Finance and tech aren’t known for their gender inclusivity. Cryptocurrency’s additional layer of mystery hasn’t made it the most welcoming field, either. But Sanja Kon, CEO of Utrust, has been paving her own path in the industry. Utrust, a blockchain startup, supports trade across borders and between businesses as its own “payment ecosystem.” Kon joined the company in 2018 and, two years later, became CEO. As a speaker for a WomenX Impact, Kon spoke with The Tempest about her career as a woman in the field of crypto.

“You would think that in 2021, we would have equally the same number of women as men in key roles in a company, but it’s not the way,” Kon admitted. Among global fintech startup founders, women make up only 7 percent. In the US, women account for 37 percent of the entire fintech workforce. 

But Kon highly recommends blockchain as a path for women interested in finance. According to her, the digital currency industry is already pivoting to focus on gender diversity and inclusion. “I think it’s an amazing industry for women,” she said, suggesting that it’s more diverse than traditional areas of the tech industry.

Blockchain, most typically associated with the cryptocurrency Bitcoin, has often been shadowed in mystery. Essentially, it serves as a digital record of transactions and, as a result, is the foundation for digital currency, aka cryptocurrency. But although blockchain technology was released a decade ago, it’s continued to cast a shadow of confusion and uncertainty.  

But despite the widespread skepticism, Kon believes that anyone interested in the field can start learning on their own. “I think everyone should really start educating themselves,” she said. Kon, herself, was not always in cryptocurrency. In fact, most of her career has been in marketing and e-commerce. She has been a leader and executive in large corporate companies including eBay and Virgin. In fact, she was PayPal’s head of marketplace, based in London, when she learned about blockchain. When Kon began to research the other side of her work in e-commerce, UTrust caught her attention.

“I really wanted to bring a layer of innovation,” Kon said. “While I was advising them, I fell in love with the project, with a team with a vision,” she added.

Between her work at large corporate companies to Utrust’s start-up environment, Kon admits “everything has advantages and disadvantages.” Her experience in corporate helped her to build skills in leadership and organization. To Kon, it was a “safe environment” to grow as a leader. 

“When I moved from PayPal into a startup, it was difficult for some people to understand: why would I leave a secure place? But my intuition was telling me that that was the right thing to do for me because I felt excited. The most important thing for you to do is be excited with what you do,” Kon said. “Passion is recognizable. When I hire people in my team, yes, we look into skills but skills can be built. Passion cannot be built.”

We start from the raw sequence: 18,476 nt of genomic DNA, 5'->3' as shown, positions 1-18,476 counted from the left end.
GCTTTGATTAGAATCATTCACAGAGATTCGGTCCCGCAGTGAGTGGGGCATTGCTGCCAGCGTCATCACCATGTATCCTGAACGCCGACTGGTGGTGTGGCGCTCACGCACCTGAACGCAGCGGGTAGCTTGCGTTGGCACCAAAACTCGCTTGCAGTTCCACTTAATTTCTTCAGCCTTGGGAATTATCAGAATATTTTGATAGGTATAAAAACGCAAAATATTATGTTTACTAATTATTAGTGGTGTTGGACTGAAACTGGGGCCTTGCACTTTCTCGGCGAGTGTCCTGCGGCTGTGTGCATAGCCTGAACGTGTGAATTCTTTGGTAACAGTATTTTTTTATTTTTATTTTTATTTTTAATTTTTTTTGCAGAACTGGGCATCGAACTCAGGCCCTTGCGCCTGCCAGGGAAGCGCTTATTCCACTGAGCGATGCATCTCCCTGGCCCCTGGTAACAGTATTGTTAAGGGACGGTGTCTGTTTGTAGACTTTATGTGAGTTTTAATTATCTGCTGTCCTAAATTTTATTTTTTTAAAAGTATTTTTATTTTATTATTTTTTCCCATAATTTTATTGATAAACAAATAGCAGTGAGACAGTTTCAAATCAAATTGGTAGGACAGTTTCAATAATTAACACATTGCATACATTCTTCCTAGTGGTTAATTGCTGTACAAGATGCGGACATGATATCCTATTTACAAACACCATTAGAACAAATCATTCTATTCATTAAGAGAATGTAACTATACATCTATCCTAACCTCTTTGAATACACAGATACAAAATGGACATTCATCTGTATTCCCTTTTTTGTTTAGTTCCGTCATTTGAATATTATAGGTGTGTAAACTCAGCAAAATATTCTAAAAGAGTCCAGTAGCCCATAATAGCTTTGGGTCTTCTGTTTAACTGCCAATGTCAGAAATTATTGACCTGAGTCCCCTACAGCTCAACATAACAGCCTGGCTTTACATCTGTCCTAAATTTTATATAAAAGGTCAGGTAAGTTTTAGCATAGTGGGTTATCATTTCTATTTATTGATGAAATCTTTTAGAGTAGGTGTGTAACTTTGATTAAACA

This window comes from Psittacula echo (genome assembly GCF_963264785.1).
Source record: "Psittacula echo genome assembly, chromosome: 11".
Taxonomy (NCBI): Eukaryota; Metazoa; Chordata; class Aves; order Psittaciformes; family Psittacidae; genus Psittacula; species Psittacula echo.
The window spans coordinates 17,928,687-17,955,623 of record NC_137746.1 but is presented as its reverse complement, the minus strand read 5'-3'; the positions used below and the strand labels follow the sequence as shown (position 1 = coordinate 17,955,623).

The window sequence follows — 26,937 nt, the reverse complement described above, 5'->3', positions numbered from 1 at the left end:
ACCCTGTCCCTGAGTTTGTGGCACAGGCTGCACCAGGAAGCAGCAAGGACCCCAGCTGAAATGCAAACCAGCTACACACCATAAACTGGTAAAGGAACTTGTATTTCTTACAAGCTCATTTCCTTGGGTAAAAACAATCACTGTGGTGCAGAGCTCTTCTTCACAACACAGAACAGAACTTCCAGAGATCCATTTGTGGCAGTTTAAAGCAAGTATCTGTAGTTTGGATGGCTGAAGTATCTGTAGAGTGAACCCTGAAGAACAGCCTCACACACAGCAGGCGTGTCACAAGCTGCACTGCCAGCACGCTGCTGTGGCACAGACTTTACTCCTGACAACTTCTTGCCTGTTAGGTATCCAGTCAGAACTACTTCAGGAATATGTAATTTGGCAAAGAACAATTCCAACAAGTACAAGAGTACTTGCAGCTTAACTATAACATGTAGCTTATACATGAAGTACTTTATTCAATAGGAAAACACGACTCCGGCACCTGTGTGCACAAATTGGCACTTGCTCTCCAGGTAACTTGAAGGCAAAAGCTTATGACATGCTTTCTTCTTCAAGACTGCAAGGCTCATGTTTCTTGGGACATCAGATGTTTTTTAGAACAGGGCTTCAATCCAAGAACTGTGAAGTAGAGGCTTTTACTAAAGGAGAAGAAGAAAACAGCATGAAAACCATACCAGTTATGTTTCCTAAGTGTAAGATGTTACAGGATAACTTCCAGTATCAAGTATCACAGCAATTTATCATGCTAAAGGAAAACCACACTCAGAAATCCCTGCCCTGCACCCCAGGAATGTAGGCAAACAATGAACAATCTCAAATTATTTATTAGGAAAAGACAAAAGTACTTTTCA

She admits that a startup company, like Utrust, brings with it a lot more pressure. “You always have the pressure of finding mentors, fundraising, finding investors for your company, and at the same time politically continuing to grow the company,” she said. In exchange, “there’s a lot of more variety and you really see the impact of your actions on a daily basis,” she added. 

She also emphasized how important work culture and mentorship are to combating gender disparity, saying, “I was really fortunate because my co-founders at Utrust are all men and they really believed in me.”

Mentorship is a big theme throughout Kon’s career path. Kon, herself, has volunteered as a mentor, both within her former role at eBay and for the Young Women Network. The most common piece of advice she gives to other women is to continue growing a network and finding mentorship among women in your industry, two or three years older than you.

“It’s really important to have a support system and find maybe other women that have been in your shoes. It’s your next step and you can learn from them, how they did it and surround yourself with other women that are where you want to be now,” she said. As a speaker for WomenXImpact, she is looking forward to the event which is expected to take place in Bologna, Italy later this year. 

“Italy is a place where there’s a lot to do in terms of giving more power to women, giving them a voice, giving them a place to thrive and share their ideas. Unfortunately, I think it’s really as much behind other countries,” she said, comparing it to her experience living in the UK. Kon was born in Croatia but, at the age of five, moved with her family to Italy where she grew up. 

However, as a young girl in Italy, Kon did not have a lot of mentors herself. “I was born in a family and in a culture where women are not supposed to grow up and be successful leaders,” she said. “Growing up, I never had a role model […] no one taught me the process for growing my career or learning, or even for creating wealth.”

It wasn’t until she began working in her industry that she found like-minded people and managers to look up to. In the past eight years, she has also invested in a business coach. “It’s about investing in yourself, in your education–really believing in yourself, even if you don’t have anyone in your environment that is successful,” Kon said.

“Your past does not equal your future,” she emphasized. “It’s our power to take in our hands, our destiny–and just don’t be afraid to explore.”

Get The Tempest in your inbox. Read more exclusives like this in our weekly newsletter!

  • Helena Ong

    Helena Ong is a freelance writer and journalist from San Francisco, California. In the past, she's worked at San Francisco Public Press, World Policy Journal, and NBC4 Los Angeles. She graduated from Pomona College, where she served as Production Editor for her college newspaper, The Student Life.


https://thetempest.co/?p=171014